Lucretius Themes

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In On the Nature of Things, Lucretius is a sort of doctor, as it were, in that he is medicating mankind to rid them of their pestilential misconceptions on nature, the soul, and reality. His poem is “the sweet, golden liquid of honey” and his stance against religion as the explanation for the universe is “the bitter wormwood juice” to purge humanity of its disease (IV, 13-16). It’s obvious that Lucretius is firmly against religion and instead views the world in such a way that reality is explained through practical observations and explanations than through divinity. These ideas are prevalent throughout the poem, which makes the condemnations of war which are found in the work, that much stranger. In the beginning of the poem, in Lucretius’ …show more content…
Human life began as simple, people lived close to nature and sought not wealth or power, but reveled in the beauty of nature (V 1329-1418). This seems to be humanity’s first mistake, where necessity was met and luxury took over. People grew “distaste for acorns” and took off their animal skins, leaving behind the simplicity that served man well. People were happy with the basic necessities in life and had no need for violence and war. However, as humanity continued to grow, they learned how to use and manipulate nature towards their own ends. Man learned how to melt metal and to turn it into “amazingly thin and sharply pointed tips” (V, 1265), making killing one another that much easier. The human race took what nature provided, which is undoubtedly pure as it is nature itself, and tainted it with blood and violence. And, unfortunately, man turned more and more violence over time, only aided by the resources found in the natural world. Lucretius states that man “does not know what the limit of possessing things is” (V, 1432), so if man should continue to take without knowing when to stop, then it’s logical to assume that “the great tides of war” (V, 1435) will overtake all, and peace will never be reached. Yet, even as the human race finds better ways to kill one another, war will always be fruitless. Man takes advantage of what …show more content…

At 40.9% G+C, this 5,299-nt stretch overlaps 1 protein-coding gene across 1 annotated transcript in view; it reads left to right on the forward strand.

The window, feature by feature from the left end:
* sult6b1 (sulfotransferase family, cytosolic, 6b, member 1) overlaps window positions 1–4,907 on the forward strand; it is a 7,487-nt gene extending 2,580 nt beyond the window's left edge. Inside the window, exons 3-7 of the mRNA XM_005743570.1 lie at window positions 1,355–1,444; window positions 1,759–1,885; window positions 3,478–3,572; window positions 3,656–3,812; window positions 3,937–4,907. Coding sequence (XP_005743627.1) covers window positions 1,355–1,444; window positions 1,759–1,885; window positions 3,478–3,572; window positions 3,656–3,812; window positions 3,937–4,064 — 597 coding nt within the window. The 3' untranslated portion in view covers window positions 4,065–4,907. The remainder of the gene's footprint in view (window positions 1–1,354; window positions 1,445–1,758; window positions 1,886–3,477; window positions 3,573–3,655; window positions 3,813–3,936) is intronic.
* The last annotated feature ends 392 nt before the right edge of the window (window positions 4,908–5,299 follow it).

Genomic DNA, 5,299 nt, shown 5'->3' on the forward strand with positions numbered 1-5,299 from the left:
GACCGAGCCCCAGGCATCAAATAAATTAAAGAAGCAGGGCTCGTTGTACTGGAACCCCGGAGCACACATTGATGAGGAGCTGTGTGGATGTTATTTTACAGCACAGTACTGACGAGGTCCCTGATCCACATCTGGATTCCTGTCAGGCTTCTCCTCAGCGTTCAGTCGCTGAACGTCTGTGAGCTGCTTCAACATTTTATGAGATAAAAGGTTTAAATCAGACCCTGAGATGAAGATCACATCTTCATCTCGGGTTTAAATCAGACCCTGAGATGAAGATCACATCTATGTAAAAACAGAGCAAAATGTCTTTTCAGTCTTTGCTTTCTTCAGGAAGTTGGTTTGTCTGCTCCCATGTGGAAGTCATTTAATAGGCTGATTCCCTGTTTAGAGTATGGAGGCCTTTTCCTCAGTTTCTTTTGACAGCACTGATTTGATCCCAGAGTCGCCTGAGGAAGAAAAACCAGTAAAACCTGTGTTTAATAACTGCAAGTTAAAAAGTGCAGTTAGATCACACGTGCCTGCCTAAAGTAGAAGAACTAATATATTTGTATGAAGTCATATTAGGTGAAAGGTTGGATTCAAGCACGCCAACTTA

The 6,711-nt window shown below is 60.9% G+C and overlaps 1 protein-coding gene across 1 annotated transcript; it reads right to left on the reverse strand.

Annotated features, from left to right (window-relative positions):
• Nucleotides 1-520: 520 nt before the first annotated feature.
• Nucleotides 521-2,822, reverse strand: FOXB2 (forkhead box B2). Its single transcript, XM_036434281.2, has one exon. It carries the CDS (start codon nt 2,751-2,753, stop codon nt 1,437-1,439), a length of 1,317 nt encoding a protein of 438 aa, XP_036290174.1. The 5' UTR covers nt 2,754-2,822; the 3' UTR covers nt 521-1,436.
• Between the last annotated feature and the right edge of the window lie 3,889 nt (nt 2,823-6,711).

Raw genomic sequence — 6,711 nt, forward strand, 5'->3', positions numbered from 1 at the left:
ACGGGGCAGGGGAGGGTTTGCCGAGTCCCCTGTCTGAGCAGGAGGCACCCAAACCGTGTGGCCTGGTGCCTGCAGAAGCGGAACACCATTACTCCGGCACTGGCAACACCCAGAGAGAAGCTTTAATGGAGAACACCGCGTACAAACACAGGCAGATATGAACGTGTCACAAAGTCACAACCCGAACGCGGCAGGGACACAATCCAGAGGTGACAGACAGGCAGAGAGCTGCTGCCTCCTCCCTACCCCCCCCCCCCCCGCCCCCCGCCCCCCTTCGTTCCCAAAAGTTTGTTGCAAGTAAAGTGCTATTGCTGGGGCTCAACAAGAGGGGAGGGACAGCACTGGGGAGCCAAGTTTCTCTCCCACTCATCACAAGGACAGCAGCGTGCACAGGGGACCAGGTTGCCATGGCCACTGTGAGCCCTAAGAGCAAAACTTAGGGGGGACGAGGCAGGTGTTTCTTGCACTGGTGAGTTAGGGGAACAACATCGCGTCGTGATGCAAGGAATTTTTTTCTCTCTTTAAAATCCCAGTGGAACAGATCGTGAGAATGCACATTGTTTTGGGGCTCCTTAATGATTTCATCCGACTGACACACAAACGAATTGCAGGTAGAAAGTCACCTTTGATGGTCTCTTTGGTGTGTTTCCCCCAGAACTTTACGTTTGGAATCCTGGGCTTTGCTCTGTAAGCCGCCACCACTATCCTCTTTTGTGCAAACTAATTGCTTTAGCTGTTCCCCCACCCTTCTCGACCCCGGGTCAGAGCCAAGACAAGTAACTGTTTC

In Book Five Lucretius says “if anyone would govern his life with true reason, great wealth for a human being is to live modestly with a calm mind, for never is there want of a little” (V, 1117-1119). According to Lucretius, it seems that moderation is to avoid what might lead to bloodshed. It is mankind’s desire for more than what they have that creates violence, as sooner or later more than one person will desire the same things, as with land and wealth for example. However, should a person live modestly, they’ll have want of very little or nothing, and the urge to take through acts of war completely disappears. As for “true reason”, that undoubtedly must be the knowledge of how the universe, the soul, and the divine operate, all of which can also prevent violence as has already been discussed. Not only does Lucretius suggest that there is a practicality to living in such a way, but that there can also be pleasure derived from it. In the beginning of Book Two, he describes the satisfaction of watching another struggle while being safe and without strife. Specifically, to watch others “exerting themselves night and day with outstanding effort to rise to the level of the greatest wealth and to have mastery over things” (II, 12-13) while “well fortified by the teachings of the

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